The thing is, people are striving really hard. Really hard. And a lot of it is working; there are major school building improvements underway and there are community centers and parks. Groups are actively fighting the sex trafficking trade that afflicts the area. There is an annual parade (a lot of Portlanders don’t know about the 82nd Avenue Parade of Roses). There is a wonderful food culture that is ethnically diverse. In fact, it’s one of the most diverse areas of Portland, which is not a very diverse city. Shun Fat Supermarket, a new Asian grocery store opened last summer, for example.
So there is that striving and improvement happening, but also in the midst of desperation; areas like 82nd & Malden and 82nd & Flavel—well, I get emotional thinking about it—it’s hard to see. I just wanted to capture a sense of what this city, what we, are going through. This photo project will be quite fascinating in the future don’t you think? It captures this place in a certain time and era—the cars, the clothes and the lights.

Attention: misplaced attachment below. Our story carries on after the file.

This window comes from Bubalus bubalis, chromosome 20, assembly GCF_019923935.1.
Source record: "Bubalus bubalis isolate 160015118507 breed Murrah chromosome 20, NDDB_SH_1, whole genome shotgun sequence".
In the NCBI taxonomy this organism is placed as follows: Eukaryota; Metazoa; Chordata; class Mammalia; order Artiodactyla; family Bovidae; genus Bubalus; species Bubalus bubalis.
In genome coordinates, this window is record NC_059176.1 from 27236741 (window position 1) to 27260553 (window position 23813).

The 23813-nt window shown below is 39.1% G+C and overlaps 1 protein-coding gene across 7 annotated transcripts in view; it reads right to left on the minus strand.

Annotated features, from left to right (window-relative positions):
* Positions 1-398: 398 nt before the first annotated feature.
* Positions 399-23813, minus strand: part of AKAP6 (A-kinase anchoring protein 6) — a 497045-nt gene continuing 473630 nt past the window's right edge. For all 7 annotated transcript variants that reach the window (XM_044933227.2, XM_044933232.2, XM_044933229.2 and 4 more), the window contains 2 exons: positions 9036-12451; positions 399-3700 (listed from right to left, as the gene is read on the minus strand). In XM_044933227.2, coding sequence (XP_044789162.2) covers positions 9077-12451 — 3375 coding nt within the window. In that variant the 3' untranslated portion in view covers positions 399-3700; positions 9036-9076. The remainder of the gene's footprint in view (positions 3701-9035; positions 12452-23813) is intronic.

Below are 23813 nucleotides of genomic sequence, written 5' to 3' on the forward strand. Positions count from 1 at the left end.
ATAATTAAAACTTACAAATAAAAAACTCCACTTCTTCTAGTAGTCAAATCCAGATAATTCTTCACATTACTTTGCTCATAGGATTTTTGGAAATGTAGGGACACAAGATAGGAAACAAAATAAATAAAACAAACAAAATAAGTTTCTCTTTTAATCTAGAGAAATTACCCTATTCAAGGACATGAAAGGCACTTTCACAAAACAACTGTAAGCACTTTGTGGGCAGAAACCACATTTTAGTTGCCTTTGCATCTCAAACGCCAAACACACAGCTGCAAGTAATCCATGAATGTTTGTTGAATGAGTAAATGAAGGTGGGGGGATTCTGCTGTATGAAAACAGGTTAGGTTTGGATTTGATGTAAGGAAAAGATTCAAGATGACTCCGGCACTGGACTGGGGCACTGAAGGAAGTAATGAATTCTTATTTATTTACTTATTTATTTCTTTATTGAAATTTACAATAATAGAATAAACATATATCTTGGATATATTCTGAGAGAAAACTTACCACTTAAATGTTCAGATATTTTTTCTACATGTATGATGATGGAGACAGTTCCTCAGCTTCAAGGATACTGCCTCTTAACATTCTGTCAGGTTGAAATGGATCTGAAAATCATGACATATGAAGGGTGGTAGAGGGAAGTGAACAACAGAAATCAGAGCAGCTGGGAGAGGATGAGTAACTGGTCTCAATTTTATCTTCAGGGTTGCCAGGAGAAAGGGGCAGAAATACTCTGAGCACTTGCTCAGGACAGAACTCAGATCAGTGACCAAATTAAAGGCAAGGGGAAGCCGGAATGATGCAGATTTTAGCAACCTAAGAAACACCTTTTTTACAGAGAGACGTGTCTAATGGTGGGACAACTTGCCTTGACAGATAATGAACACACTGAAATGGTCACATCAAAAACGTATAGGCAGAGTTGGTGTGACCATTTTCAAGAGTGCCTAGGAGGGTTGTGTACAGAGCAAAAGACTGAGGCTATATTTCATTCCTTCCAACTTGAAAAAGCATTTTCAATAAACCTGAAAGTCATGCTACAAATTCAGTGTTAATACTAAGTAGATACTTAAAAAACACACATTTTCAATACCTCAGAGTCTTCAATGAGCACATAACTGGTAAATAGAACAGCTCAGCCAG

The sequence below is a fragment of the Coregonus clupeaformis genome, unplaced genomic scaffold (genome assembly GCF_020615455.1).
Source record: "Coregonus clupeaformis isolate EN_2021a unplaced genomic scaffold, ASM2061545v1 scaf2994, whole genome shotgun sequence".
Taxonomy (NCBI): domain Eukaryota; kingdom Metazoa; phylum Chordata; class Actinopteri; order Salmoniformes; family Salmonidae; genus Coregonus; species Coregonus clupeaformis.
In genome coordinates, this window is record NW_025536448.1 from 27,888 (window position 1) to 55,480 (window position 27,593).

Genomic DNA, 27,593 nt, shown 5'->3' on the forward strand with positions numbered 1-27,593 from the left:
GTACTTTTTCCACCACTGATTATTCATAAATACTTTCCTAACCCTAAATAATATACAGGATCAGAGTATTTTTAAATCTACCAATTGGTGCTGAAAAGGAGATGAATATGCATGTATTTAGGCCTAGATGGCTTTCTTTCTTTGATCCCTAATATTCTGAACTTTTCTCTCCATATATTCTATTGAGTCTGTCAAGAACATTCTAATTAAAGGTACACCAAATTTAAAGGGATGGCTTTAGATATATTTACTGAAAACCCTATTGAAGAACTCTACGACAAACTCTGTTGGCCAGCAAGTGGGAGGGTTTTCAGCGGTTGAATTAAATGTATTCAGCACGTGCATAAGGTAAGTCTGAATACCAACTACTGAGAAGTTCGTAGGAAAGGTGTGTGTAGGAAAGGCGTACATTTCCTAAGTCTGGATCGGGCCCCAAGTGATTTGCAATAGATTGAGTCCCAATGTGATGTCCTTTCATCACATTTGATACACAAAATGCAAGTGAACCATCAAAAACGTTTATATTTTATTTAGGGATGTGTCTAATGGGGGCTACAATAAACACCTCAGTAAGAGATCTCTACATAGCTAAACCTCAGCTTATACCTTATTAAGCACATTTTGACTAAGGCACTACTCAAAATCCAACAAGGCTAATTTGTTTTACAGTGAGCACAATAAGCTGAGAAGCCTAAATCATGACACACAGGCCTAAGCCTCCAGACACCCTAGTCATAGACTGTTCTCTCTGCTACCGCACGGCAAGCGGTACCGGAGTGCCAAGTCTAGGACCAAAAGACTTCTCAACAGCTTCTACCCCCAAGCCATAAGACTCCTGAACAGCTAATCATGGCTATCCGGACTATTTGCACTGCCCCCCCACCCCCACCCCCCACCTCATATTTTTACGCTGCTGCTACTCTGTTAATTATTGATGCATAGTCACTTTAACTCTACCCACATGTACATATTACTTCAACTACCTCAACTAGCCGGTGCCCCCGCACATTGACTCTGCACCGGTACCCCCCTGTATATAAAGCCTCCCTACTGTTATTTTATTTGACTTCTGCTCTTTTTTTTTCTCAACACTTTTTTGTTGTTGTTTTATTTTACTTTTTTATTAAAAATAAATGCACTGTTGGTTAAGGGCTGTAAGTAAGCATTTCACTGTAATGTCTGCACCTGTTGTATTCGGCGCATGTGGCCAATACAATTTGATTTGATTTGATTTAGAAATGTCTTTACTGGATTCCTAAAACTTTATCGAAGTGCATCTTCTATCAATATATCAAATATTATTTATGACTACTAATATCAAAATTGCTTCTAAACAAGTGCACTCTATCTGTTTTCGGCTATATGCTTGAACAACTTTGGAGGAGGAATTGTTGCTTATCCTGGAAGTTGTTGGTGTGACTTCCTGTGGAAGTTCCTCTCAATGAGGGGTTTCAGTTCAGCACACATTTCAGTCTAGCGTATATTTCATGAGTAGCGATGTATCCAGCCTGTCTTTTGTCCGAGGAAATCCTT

GW: I enjoyed checking out your cinematography and I’d like to know more about your inspirations and the influence of filmmaking on your still work.
KF: If you think about going to the cinema, it is the act of sitting with a story. So, as a Director of Photography (DP), I have worked hard to learn the craft of storytelling. And this also translates to when I’m photographing. I’m thinking about story all the time. Both cinematography and still photography are acts of intuition, but on a film set you need to know in advance what you are doing, where the lights are going, etc. On this still project I could let my intuition play out over time; I could sense when a place had a story.